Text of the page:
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Viruses are non-cellular microorganisms that consist of nucleic acid (DNA or RNA) and proteins. They can only replicate within aliving cell, including cells of animals, plants and bacteria. A virus contains either an RNA or a DNA as its genome. No virus contains both DNA and RNA as its genome. The size of viruses ranges from 0.015 µm to 0.2 µm and they can only be seen under an electron microscope because of their extreme small size. Viruses are lacking in cellular components necessary for their independent reproduction or metabolism; and this is why viruses replicate or multiply inside a living host cell. Outside a living cell they remain dormant and inactive. Viruses cause diseases in man, plants and animals; and some viruses such as the bacteriophages or phages infect other microorganisms such as bacteria. The ability of bacteriophages to infect bacteria has been exploited in industrial microbiology to pass on unique genetic traits from one organism to another especially in the production of an important metabolite in large amount.

A virion is defined as an individual virus particle. Because a virion contain only one type of nucleic acid as its genome (DNA or RNA), viruses can be classified into two classes based on their nucleic acid genome. Thus, they are DNA viruses (whose genome is only made of DNA) and RNA viruses (that only contains RNA as its genome). Viruses are not cells and they do not contain organelles as is applicable in bacteria, fungi, protozoa and algae. Viruses are not cultured in the artificial culture media like the prokaryotic and eukaryotic cells. They are cultured in living cells such as in embryonated egg cell. Viruses can also be cultured in vitro in environments that replicate or emulate the internal environments of living cells. Cell culture techniques containing cell lines of living cells extracted from plants, animals or humans is an example of in vitro techniques employed in the cultivation or study of viruses.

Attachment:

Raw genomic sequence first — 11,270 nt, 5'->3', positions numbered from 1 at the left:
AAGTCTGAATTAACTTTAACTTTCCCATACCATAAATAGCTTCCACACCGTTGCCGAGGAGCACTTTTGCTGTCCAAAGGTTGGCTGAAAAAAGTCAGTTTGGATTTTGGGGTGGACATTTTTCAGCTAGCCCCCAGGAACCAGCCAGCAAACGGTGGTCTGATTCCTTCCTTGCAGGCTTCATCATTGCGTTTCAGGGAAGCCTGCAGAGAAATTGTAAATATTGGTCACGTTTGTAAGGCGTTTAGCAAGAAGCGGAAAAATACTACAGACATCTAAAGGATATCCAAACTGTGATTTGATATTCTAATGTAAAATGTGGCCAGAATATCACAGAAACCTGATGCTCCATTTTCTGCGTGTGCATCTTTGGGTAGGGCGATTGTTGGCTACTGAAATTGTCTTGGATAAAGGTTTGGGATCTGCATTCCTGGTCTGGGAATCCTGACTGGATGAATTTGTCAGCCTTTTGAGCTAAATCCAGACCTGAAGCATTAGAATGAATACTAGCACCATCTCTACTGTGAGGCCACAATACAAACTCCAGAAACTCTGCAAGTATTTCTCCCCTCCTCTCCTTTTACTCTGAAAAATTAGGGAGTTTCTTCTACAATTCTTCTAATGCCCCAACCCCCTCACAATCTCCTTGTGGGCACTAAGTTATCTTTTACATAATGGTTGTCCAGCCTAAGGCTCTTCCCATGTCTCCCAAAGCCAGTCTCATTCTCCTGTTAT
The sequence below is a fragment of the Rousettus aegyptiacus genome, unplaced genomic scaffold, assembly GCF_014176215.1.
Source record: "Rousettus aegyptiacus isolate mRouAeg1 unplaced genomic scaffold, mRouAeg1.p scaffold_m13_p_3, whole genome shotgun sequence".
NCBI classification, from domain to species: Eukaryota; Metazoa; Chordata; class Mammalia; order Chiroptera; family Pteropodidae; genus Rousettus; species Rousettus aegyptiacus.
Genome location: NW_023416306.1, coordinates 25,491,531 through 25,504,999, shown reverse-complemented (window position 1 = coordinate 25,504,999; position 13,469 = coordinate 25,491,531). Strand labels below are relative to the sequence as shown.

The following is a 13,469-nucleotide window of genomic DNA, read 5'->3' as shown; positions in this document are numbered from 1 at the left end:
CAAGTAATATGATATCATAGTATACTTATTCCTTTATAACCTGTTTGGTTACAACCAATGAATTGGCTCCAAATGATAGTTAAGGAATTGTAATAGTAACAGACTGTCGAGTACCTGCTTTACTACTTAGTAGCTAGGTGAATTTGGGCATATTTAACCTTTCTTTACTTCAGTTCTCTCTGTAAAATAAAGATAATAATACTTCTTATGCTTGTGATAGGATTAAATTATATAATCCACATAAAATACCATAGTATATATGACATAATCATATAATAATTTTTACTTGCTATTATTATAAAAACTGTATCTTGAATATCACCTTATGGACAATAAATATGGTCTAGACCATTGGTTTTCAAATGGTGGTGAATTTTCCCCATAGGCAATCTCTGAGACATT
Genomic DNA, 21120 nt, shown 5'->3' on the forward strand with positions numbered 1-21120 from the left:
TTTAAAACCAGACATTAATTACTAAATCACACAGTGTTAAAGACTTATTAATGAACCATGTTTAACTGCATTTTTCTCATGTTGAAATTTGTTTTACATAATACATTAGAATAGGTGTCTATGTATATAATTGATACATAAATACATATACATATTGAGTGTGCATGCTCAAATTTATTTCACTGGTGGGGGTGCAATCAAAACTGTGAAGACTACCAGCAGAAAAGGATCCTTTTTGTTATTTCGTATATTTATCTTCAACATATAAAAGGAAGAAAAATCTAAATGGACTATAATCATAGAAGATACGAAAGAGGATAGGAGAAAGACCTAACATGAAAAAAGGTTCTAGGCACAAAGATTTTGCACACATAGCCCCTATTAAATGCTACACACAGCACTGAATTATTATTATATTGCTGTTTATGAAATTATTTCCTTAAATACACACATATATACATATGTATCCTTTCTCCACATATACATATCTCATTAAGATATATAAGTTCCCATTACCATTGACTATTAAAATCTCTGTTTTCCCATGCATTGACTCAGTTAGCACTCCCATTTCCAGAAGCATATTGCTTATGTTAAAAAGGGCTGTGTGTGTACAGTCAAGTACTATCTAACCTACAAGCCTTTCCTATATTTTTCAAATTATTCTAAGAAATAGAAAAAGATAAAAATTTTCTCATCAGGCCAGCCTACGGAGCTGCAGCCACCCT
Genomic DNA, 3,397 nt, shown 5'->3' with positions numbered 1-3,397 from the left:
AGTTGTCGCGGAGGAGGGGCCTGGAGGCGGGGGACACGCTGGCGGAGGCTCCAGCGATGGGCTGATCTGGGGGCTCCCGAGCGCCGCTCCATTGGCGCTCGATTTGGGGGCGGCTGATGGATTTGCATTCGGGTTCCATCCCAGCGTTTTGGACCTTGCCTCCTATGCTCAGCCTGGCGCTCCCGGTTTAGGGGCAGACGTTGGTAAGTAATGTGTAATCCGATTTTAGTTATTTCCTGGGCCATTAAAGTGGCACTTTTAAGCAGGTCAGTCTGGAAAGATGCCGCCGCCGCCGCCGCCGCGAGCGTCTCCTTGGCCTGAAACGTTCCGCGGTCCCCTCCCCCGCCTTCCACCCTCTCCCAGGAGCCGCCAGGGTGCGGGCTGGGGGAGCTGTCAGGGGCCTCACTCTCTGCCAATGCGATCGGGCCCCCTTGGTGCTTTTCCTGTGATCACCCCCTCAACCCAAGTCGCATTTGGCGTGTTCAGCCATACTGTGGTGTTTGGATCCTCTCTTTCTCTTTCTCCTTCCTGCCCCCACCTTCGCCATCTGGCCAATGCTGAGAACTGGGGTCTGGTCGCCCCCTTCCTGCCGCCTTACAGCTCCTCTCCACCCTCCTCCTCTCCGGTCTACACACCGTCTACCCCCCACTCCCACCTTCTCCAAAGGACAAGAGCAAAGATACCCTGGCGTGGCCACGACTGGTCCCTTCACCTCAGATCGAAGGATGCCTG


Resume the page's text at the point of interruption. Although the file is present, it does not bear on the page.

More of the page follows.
• Viruses are employed in the production of different vaccines used medically to prevent viral diseases or infections. When introduced into the human body especially prior to the exposure to pathogens or diseases, vaccines and vaccine products helps to protect vaccinated individuals against diseases that are communicable in nature (i.e. diseases that can be transferred from person to person). These vaccines are preparations of dead or attenuated (weakened) viruses – which when introduced into the body of a susceptible human host, has the ability to protect such an individual from contracting or getting an infectious communicable) disease.   
  • Viruses are sources of important enzymes such as reverse transcriptase used in molecular biology or biotechnology processes for the production of important drugs and other pharmaceuticals.
  • Viruses can act as gene vectors for the useful production of useful proteins such as interferons.

Further reading

Bushell M.E (1998). Application   of   the   principles   of   industrial   microbiology   to   biotechnology (ed. Wiseman, A.) Chapman and Hall, New York.

Byong H. Lee (2015). Fundamentals of Food Biotechnology. Second edition. Wiley-Blackwell, New Jersey, United States.

Frazier W.C, Westhoff D.C and Vanitha N.M (2014). Food Microbiology. Fifth edition. McGraw-Hill Education (India) Private Limited, New Delhi, India.

Jay J.M (2005). Modern Food Microbiology. Fourth edition. Chapman and Hall Inc, New York, USA.

Bushell M.E (1998). Application   of   the   principles   of   industrial   microbiology   to   biotechnology (ed. Wiseman, A.) Chapman and Hall, New York.

Farida A.A (2012). Dairy Microbiology. First edition. Random Publications. New Delhi, India.

Nduka Okafor (2007). Modern industrial microbiology and biotechnology. First edition. Science Publishers, New Hampshire, USA.

Roberts D and Greenwood M (2003). Practical Food Microbiology. Third edition. Blackwell publishing Inc, USA.

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